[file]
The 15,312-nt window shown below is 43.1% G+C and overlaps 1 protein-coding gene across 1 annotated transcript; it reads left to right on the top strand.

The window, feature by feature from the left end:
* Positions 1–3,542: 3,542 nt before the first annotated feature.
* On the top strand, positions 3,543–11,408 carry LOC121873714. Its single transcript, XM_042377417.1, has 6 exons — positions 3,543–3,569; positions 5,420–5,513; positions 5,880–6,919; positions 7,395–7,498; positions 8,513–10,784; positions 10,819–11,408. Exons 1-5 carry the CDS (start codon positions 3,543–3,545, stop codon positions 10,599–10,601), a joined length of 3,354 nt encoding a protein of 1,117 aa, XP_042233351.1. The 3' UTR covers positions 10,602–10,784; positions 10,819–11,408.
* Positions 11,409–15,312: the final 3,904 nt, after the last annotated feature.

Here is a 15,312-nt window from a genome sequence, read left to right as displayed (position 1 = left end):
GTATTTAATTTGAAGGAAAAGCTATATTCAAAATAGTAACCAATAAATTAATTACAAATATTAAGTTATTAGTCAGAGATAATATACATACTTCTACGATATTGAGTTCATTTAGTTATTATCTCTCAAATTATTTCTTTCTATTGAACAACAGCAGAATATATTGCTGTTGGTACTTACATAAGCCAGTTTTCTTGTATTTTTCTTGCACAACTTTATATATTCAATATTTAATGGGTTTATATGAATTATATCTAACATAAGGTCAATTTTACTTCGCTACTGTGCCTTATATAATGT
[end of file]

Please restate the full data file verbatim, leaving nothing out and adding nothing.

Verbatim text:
The 15,312-nt window shown below is 43.1% G+C and overlaps 1 protein-coding gene across 1 annotated transcript; it reads left to right on the top strand.

The window, feature by feature from the left end:
* Positions 1–3,542: 3,542 nt before the first annotated feature.
* On the top strand, positions 3,543–11,408 carry LOC121873714. Its single transcript, XM_042377417.1, has 6 exons — positions 3,543–3,569; positions 5,420–5,513; positions 5,880–6,919; positions 7,395–7,498; positions 8,513–10,784; positions 10,819–11,408. Exons 1-5 carry the CDS (start codon positions 3,543–3,545, stop codon positions 10,599–10,601), a joined length of 3,354 nt encoding a protein of 1,117 aa, XP_042233351.1. The 3' UTR covers positions 10,602–10,784; positions 10,819–11,408.
* Positions 11,409–15,312: the final 3,904 nt, after the last annotated feature.

Here is a 15,312-nt window from a genome sequence, read left to right as displayed (position 1 = left end):
GTATTTAATTTGAAGGAAAAGCTATATTCAAAATAGTAACCAATAAATTAATTACAAATATTAAGTTATTAGTCAGAGATAATATACATACTTCTACGATATTGAGTTCATTTAGTTATTATCTCTCAAATTATTTCTTTCTATTGAACAACAGCAGAATATATTGCTGTTGGTACTTACATAAGCCAGTTTTCTTGTATTTTTCTTGCACAACTTTATATATTCAATATTTAATGGGTTTATATGAATTATATCTAACATAAGGTCAATTTTACTTCGCTACTGTGCCTTATATAATGT